I feel that I have an intuitive photographic style; it is part of my own emotional expression. Photography touches me most when I see a memory from a very old picture long after it was taken. I can see that the people, scenes and stories at that time, as well as in the time since, change. Some are sentimental and some are cheerful. The emotional journey varies. This is perhaps why I take photos continuously.

XJ: What is your view on Chinese homosexual culture?

LZ: China boasts a traditional culture dating back thousands of years. To China, especially in traditional sections of the community, homosexual culture is still a rebellious and unorthodox behaviour. However, what is interesting to observe is the rise and emergence of homosexuality in the country as Internet technology develops and interpersonal communication becomes increasingly convenient. I don’t mean that there are more and more homosexuals in China, but I think that more people have openly expressed themselves through using the Internet. Homosexuality is still an underground culture. However, art that incorporates homosexual themes can and does emerge before the common public – art is boundless after all.

XJ: If you could choose any setting for your production, what place and what theme would you choose?

LZ: I think Georgia is very beautiful, especially the streets and buildings in its small towns, and the personal feelings they evoke. Although I have not thought about theme, I think it is certainly related to the people there.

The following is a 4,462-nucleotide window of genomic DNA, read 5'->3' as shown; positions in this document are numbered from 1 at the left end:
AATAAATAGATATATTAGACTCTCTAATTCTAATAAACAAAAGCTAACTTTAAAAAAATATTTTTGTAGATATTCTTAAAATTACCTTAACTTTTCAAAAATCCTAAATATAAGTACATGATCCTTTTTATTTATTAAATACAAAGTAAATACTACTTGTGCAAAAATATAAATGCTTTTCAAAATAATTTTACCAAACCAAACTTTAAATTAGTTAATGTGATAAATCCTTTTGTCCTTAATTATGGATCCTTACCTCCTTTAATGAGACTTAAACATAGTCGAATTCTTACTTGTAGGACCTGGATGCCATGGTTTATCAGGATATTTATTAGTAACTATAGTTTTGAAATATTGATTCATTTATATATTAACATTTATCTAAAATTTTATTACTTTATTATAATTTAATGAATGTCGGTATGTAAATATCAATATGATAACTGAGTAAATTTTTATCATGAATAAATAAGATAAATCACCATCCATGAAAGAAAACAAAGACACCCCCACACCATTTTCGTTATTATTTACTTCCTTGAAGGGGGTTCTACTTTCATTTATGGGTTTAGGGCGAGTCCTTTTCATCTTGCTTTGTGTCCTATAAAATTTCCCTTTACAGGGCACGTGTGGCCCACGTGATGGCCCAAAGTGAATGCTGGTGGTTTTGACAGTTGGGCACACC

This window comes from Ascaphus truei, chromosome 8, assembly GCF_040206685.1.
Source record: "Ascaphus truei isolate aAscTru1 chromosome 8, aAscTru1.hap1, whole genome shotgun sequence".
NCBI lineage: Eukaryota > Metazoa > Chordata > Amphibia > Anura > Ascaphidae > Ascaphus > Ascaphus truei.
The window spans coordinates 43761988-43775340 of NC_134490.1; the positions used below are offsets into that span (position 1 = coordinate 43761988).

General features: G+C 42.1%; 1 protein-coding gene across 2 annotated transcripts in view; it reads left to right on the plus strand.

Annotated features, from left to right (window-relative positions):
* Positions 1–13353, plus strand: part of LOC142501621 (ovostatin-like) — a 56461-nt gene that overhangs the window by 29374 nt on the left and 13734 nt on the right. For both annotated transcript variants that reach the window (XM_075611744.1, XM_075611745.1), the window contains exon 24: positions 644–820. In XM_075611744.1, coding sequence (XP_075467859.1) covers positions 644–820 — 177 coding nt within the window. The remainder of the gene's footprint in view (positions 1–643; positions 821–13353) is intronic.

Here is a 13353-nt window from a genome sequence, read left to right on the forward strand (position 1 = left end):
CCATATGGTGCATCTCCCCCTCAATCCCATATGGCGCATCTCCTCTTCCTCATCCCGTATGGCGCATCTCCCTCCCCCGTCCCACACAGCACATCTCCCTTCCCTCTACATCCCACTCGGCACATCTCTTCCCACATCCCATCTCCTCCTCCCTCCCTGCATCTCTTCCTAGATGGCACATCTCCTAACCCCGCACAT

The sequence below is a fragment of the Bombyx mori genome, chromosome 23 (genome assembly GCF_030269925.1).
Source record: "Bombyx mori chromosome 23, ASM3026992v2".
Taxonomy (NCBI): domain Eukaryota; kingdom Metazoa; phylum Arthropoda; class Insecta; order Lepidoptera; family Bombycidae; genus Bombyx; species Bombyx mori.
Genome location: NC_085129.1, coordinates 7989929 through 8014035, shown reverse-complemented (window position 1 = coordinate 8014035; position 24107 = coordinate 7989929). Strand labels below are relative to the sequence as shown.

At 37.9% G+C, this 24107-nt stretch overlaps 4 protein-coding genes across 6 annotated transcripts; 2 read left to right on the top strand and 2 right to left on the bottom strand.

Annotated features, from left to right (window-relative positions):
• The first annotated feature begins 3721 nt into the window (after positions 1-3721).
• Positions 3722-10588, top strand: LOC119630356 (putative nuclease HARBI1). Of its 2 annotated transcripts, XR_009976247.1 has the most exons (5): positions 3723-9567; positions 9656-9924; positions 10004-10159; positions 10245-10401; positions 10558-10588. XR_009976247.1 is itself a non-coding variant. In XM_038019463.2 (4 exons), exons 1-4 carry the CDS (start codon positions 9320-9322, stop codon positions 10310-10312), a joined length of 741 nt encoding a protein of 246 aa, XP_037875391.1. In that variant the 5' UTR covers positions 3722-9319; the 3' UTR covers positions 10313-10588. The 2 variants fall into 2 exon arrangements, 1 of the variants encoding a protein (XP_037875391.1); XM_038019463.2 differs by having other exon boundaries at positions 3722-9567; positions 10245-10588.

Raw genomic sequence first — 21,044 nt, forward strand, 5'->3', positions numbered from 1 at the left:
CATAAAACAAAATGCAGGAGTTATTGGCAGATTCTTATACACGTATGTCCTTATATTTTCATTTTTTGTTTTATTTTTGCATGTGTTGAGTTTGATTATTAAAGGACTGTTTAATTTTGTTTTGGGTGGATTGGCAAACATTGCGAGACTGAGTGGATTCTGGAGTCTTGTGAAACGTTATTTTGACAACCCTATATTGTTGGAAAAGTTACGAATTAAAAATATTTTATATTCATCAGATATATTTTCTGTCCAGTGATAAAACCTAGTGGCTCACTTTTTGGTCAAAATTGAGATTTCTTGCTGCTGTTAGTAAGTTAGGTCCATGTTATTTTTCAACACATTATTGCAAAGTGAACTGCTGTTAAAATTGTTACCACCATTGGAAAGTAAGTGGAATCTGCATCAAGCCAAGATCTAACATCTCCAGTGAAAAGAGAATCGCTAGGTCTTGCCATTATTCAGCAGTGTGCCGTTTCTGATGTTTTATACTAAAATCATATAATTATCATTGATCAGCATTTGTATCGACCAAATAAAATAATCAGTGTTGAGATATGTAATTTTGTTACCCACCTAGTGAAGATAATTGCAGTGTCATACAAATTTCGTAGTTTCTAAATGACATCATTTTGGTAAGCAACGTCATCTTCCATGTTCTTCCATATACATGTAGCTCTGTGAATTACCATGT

XJ: Which three words best sum up your creative output?

LZ: Casualness, improvisation and selflessness.

XJ: Who do you want your work to appeal to?

LZ: This is very vulgar – I want to acquire the recognition and favour of artists I admire. I feel that this is the most persuasive form of self-affirmation. I don’t care what other people think of me. I feel that a mixture of positive and negative responses is best.

XJ: What does your work take from China’s cultural heritage?

LZ: Not a lot, but some elements in my works are related to my childhood memories growing up in China.

XJ: We’ve recently had unprecedented international insight into Chinese culture thanks to the Olympics – do you feel this is the beginning of a more open cultural relationship between China and the rest of the world?